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AHA19: Arrhythmia and Electrophysiology Scientific Updates

This weekend, I was fortunate to attend the American Heart Association (AHA) Scientific Sessions 2019 in Philadelphia. Based on my career interest, I was keen to attend sessions related to the field of arrhythmia and electrophysiology. While late-breaking trials such as ISCHEMIA, COLCOT and DAPA-HF have appropriately and expectedly dominated the highlights of the scientific sessions, I would like to use the next few lines to talk about a few selected arrhythmia and electrophysiology studies that were presented at AHA, and have important clinical implications in my opinion.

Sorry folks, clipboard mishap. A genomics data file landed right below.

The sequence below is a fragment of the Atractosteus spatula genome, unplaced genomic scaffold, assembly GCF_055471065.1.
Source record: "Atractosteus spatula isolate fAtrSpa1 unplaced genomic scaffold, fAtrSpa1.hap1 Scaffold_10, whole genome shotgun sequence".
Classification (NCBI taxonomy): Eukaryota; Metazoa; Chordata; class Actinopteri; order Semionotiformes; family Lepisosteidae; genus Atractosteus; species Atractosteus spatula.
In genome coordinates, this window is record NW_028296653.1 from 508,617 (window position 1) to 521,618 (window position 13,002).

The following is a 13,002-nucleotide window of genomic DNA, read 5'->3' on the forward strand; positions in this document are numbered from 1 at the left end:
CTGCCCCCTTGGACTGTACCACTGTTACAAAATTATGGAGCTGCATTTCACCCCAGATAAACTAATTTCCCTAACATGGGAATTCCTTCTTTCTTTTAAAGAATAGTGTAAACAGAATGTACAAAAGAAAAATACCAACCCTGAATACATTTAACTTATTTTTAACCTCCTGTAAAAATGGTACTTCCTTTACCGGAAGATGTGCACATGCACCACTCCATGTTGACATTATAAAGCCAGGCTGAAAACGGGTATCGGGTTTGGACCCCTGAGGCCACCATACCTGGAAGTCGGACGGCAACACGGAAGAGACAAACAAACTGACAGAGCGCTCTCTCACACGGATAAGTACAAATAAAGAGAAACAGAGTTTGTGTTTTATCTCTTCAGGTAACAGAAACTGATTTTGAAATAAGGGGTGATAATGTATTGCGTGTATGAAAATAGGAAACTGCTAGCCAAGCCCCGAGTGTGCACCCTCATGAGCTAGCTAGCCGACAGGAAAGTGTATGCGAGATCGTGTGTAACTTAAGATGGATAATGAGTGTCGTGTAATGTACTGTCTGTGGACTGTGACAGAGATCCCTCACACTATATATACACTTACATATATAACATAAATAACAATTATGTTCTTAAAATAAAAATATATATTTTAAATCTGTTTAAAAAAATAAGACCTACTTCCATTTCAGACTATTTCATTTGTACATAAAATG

Early morning on Saturday, Dr Larry Chinitz from New York University Langone Health, presented the primary results of the prospective, multicenter Micra Atrial tRacking using a Ventricular accelerometer (MARVEL 2) study.1 This innovative study examined the safety and efficacy of an accelerometer-based atrial sensing algorithm in patients with atrioventricular (AV) block who are implanted with a Micra leadless pacemaker. The primary efficacy endpoint (which was available in 40 patients) was the superiority of the algorithm in providing AV synchronous pacing (i.e. VDD) compared to the conventional Micra VVI pacing. The novel algorithm was successful in maintaining AV synchronous pacing (≥70% of the time at rest, during normal sinus rhythm and complete heart block) in 95% of the patients, compared to 0% in the Micra VVI pacing (P<0.001). VDD pacing was associated with 8.8% increase in stroke volume. There were no pauses (i.e. oversensing) or episodes of pacemaker-mediated tachycardia during VDD pacing. The automatic algorithm was successful in mode switching between VVI during intrinsic AV conduction and VDD during AV block. The algorithm is not commercially available yet, however, based on this exciting data, it seems that we should expect VDD leadless pacemakers to be available in the market shortly. Furthermore, the revolutionary leadless pacing technology is likely to expand in the coming few years, with potentially atrial leadless pacemakers and multicomponent systems such as cardiac resynchronization therapy with leadless left ventricular pacemaker and the possible combination of leadless pacemaker with subcutaneous defibrillator.